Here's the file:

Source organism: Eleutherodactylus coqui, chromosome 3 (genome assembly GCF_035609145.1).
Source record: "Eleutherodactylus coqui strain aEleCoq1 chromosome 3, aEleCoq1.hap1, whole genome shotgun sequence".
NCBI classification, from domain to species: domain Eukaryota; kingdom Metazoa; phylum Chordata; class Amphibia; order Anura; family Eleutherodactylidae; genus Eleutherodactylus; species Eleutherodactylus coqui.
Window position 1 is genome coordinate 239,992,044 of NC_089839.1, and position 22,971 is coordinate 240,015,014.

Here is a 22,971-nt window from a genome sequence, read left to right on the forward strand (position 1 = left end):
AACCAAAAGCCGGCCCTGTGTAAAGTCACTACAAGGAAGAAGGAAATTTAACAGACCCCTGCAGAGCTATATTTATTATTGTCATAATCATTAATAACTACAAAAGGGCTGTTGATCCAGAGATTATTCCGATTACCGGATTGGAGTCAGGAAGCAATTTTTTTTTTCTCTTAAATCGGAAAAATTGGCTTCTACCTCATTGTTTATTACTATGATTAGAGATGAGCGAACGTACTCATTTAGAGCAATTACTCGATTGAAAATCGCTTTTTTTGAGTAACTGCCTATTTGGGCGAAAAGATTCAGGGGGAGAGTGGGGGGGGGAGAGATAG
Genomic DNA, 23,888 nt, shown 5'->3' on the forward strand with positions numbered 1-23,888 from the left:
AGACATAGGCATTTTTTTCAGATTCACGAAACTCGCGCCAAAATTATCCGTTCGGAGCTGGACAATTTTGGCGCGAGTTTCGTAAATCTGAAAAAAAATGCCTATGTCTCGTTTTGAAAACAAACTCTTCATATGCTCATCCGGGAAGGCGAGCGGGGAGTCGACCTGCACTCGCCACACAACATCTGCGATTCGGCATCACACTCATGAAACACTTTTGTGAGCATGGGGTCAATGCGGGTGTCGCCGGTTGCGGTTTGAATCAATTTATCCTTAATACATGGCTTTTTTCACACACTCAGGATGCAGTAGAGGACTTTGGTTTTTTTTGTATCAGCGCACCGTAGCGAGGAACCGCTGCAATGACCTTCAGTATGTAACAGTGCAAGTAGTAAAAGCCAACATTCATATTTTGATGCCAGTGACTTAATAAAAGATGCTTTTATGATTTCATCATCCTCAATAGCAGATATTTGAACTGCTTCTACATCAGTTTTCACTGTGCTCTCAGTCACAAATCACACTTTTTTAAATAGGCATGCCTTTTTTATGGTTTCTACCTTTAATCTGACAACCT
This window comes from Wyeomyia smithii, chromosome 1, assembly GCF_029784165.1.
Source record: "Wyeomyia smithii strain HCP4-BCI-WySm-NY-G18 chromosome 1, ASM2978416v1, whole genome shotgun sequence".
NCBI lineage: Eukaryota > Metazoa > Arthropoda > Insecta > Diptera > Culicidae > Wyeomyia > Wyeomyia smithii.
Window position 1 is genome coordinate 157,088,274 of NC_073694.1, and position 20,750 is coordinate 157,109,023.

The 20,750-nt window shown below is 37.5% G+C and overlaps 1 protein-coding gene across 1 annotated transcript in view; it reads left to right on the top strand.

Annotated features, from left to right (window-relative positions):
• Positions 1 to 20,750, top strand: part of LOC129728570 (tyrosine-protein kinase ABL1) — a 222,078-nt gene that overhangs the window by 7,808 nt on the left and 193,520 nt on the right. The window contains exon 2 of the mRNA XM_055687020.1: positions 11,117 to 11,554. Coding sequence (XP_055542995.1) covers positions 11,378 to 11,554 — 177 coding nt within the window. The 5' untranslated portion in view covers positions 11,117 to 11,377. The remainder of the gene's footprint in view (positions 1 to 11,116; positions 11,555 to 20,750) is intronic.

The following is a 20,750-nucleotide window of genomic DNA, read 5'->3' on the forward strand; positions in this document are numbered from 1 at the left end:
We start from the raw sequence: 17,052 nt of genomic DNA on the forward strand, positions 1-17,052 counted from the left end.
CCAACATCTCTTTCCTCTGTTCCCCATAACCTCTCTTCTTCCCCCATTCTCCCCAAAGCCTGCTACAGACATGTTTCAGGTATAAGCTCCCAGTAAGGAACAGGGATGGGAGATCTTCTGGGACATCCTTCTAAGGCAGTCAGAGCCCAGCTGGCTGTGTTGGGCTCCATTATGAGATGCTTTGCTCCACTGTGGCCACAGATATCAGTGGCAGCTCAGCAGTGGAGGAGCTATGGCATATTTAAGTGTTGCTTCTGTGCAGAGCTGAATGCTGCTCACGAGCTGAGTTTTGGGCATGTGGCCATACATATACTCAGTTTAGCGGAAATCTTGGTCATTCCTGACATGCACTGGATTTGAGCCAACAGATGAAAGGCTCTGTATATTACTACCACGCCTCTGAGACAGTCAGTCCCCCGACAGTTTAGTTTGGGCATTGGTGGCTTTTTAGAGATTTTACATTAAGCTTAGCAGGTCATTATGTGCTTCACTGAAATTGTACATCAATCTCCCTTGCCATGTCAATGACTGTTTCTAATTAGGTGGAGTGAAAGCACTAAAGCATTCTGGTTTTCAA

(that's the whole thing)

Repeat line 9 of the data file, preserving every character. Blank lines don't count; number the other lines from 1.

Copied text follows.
This window comes from Wyeomyia smithii, chromosome 1, assembly GCF_029784165.1.